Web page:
JAN 27, 2020 1:22 PM PST

Study Suggests That Vineyards can Adapt to Climate Change

WRITTEN BY: Tiffany Dazet

Researchers from the University of British Columbia (UBC) have some good news for winemakers and wine lovers. Delicate wine grapes are highly susceptible to changes in temperature, which means that rising temperatures associated with climate change threaten worldwide wine production. According to a news release from UBC regarding the study, 51% of current wine growing regions would be wiped out if global temperatures rise by an average of 2 degrees Celsius.

However, new research from UBC—published today online in Proceedings of the National Academy of Sciences—demonstrates that shifting grapes for more drought and heat tolerant varieties may help winemakers move forward in a changing climate. Elizabeth Wolkovich, senior author and professor of conservation sciences, told UBC reporters, “these aren’t painless shifts to make, but they can ease winegrowers’ transitions to a new and warmer world.”

The team studied the 11 most popular wine grape varieties: Cabernet Sauvignon, Chasselas, Chardonnay, Grenache, Merlot, Mourvedre, Pinot Noir, Riesling, Sauvignon Blanc, Syrah, and Trebbiano. They built models of cultivation timing using three different warming scenarios (0, 2, and 4 degrees of warming). Then, they used climate change projections to see where each of the 11 varieties could survive in the future.

According to the study, losses in any scenario are unavoidable. However, if wine growers switch varieties that can tolerate the changing climate, only 24% of winegrowing areas would be lost. An example given by Wolkovich in the UBC news release suggests “growers in regions such as Bordeaux may swap our Cabernet Sauvignon and Merlot for Mourvedre.”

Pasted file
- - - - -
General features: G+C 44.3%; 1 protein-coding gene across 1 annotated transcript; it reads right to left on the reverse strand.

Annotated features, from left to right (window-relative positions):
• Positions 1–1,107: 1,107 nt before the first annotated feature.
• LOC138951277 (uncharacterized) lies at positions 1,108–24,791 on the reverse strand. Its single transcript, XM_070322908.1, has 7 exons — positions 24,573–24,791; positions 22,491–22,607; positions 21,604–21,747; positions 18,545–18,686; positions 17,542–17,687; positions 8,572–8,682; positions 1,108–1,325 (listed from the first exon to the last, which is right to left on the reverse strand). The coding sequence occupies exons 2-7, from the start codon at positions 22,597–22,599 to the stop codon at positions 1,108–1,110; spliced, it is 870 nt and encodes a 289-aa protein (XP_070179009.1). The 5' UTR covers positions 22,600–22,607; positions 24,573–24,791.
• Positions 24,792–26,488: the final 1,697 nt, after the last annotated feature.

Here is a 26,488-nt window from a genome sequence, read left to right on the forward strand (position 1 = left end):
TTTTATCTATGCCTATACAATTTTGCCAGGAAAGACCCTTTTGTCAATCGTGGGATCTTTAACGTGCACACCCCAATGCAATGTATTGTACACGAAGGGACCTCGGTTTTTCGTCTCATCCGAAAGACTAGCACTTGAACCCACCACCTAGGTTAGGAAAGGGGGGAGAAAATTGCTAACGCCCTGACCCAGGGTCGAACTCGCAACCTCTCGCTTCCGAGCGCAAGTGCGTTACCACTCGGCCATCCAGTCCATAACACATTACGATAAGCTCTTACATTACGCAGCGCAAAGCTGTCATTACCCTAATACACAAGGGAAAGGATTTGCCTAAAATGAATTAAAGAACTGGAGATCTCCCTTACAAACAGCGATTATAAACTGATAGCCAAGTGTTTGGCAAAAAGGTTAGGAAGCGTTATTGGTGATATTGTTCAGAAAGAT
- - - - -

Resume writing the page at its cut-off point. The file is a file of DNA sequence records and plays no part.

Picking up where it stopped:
The study shows that cooler winegrowing regions—Germany, New Zealand, and the Pacific Northwest in the United States—would not be as heavily impacted as other regions. The research suggests that they may even be more suitable for warmer varieties such as merlot and grenache. Areas already limited to warmer types—such as Italy, Spain, and Australia—would experience the most substantial losses since they are already hot.

Wolkovich and the research team acknowledge that these shifts are not without cultural, legal, and financial challenges. Some of the legal conversations have started regarding legislation that would allow growers to switch varieties. However, Wolkovich says, “Growers still must learn to grow these new varieties. That’s a big hurdle in some regions that have grown the same varieties for hundreds and hundreds of years.”

Sources: UBC, PNAS

About the Author
Bachelor's (BA/BS/Other)
Tiffany grew up in Southern California, where she attended San Diego State University. She graduated with a degree in Biology with a marine emphasis, thanks to her love of the ocean and wildlife. With 13 years of science writing under her belt, she now works as a freelance writer in the Pacific Northwest.
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